Kirk contacts the Enterprise, ordering a temporary halt to the beaming down of personnel until he can figure out what is going on. At the same time Mr. Spock reports that the planet is emanating a strange force field which seems to be drawing energy from the ship's engines. If the drain continues it could jeopardize the ship. Mr. ...


Spock beams down to gather sensor readings as communications with the ship are nearing impossible. In the meantime, McCoy admires Yeoman Barrows, but then a fearsome knight appears, complete with horse and jousting lance. The knight charges McCoy and impales him with the lance. Kirk shoots and kills the knight with the pistol he confiscated from Sulu. Kirk and Spock analyze the body of the knight, determining it's cellular biology is similar to the plant life around them, and appears as if it was "manufactured". A Japanese Zero fighter plane then strafes the landing party, and during the commotion, the bodies of Dr. McCoy and the knight mysteriously vanish. Mitsubishi A6M5 Zero Model 52 The Mitsubishi A6M was a light-weight carrier-based fighter aircraft employed by the Imperial Japanese Navy from 1940 to 1945. ...


Spock wonders if there may be a connection between what the landing party thinks about, and what actually appears. He asks Kirk what was on his mind just prior to his "vision". Kirk recalls thinking of his academy days, then as Spock expected, Kirk's rival Finnigan, appears again. Finnigan insults the Captain then runs off, with Kirk on his heels. The chase ends in a ravine where Finnigan sneaks up on Kirk and cold cocks him. Remembering all the torment Finnigan put him through, Kirk angrily fights back and finally knocks out the old school bully from his youth. Spock approaches and calms his Captain down. He and Kirk realize that their thoughts are conjuring up their fantasies, but the visions are starting to pose deadly for them.


Just then, out of nowhere an elderly man appears and identifies himself as the "Caretaker". Accompanying him is Dr.McCoy, who was revived by the sophisticated machinery below the planet's surface. McCoy smiles and confirms he's alright and shows off the two sexy Rigelian cabaret girls he conjured up.


The Caretaker informs Kirk that planet is a sophisticated "amusement park", but the illusions are not designed to be harmful or to last permanently. He apologizes for the misunderstandings and offers the services of the planet to the Enterprise's weary crew. Kirk accepts the offer as Ruth appears again, and authorizes the crew to beam down. Spock however, has had his fill of shore leave, and requests to be returned to the Enterprise.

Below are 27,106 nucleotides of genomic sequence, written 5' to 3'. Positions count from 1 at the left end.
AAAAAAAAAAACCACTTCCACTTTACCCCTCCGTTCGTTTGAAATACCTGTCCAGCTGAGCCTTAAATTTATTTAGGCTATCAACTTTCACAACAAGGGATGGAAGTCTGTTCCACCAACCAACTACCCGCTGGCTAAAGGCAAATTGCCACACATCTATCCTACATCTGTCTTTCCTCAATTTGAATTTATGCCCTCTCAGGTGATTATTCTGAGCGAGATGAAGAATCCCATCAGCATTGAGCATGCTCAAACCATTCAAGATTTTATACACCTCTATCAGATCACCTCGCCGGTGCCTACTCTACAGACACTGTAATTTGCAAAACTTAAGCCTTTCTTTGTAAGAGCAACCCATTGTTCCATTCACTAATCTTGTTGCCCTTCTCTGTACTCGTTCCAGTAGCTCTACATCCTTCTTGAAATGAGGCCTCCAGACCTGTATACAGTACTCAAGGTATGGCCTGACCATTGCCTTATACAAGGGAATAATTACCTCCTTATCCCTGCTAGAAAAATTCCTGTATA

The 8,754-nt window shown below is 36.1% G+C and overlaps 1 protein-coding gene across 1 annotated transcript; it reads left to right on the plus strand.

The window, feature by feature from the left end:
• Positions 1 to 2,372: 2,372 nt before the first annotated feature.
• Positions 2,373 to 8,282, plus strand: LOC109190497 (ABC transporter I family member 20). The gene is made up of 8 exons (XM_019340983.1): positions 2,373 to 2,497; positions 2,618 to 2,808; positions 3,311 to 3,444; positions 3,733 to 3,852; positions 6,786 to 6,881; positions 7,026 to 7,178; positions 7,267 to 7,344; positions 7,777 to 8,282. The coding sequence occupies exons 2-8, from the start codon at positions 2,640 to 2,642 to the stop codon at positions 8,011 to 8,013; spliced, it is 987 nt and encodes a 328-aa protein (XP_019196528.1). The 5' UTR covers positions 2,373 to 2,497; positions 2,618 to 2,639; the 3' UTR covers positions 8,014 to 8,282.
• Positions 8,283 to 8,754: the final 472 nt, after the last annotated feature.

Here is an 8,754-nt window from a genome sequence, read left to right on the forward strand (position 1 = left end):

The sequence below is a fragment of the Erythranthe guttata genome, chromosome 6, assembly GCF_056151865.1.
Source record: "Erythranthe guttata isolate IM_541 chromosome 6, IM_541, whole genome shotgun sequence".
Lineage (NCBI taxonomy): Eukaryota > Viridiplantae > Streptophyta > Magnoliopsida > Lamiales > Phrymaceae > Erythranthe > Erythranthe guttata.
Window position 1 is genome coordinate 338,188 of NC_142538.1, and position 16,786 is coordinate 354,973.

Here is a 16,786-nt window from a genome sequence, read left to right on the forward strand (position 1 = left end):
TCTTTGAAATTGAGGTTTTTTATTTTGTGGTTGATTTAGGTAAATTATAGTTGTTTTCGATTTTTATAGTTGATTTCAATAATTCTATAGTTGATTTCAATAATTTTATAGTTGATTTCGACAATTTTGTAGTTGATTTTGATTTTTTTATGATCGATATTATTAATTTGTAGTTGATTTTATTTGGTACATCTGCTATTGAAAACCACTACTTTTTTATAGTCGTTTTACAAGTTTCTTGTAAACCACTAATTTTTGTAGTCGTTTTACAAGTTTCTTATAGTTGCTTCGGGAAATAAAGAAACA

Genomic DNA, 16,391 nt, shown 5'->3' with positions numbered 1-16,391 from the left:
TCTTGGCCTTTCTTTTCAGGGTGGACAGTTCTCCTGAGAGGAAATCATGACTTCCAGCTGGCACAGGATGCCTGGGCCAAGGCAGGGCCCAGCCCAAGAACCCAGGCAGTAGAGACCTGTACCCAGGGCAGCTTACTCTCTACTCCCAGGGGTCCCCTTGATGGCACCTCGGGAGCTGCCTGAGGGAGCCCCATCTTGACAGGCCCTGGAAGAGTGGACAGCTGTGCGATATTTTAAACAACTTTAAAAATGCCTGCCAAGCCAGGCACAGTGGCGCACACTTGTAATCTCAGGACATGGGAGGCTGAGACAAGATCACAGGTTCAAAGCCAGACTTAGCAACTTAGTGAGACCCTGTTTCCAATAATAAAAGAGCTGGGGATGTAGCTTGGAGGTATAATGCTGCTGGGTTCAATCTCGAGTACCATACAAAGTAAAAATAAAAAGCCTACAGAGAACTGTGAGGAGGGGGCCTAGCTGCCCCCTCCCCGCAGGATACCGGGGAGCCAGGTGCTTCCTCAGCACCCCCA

Trivia

Watch the lengthy fight scene between Kirk and Finnigan. It is recognized by many as one of the better fight scenes in television history.


External Links

Shore Leave article at Memory Alpha, a Star Trek wiki Memory Alpha is the name of a collaborative project launched in November 2003 by Harry Doddema and Dan Carlson. ... This article is being rewritten at Star Trek/temp. ... A wiki is a web application that allows users to add content, as on an Internet forum, but also allows anyone to edit the content. ...


  Results from FactBites:
 
Shore Leave - Wikipedia, the free encyclopedia (801 words)
"Shore Leave" is a first season episode of Star Trek: The Original Series.
Scans reveal the planet as a great place for some rest and relaxation, and Kirk announces shore leave for all off duty personnel.
Spock however, has had his fill of shore leave, and requests to be returned to the Enterprise.
SHORE LEAVE (3043 words)
Shore leave is an ancient and cherished seafarers' right that should not be denied except for compelling reasons.
The decision to grant shore leave should not be at the master's personal whim, nor should a master deny shore leave as a punishment.
Shore Leave Detention Data from the United States: The Center for Seafarers' Rights of the Seamen's Church Institute conducted a nation-wide survey of shore leave detentions and chaplain's access to ships in United States ports July 11 through 17, 2004.
  More results at FactBites »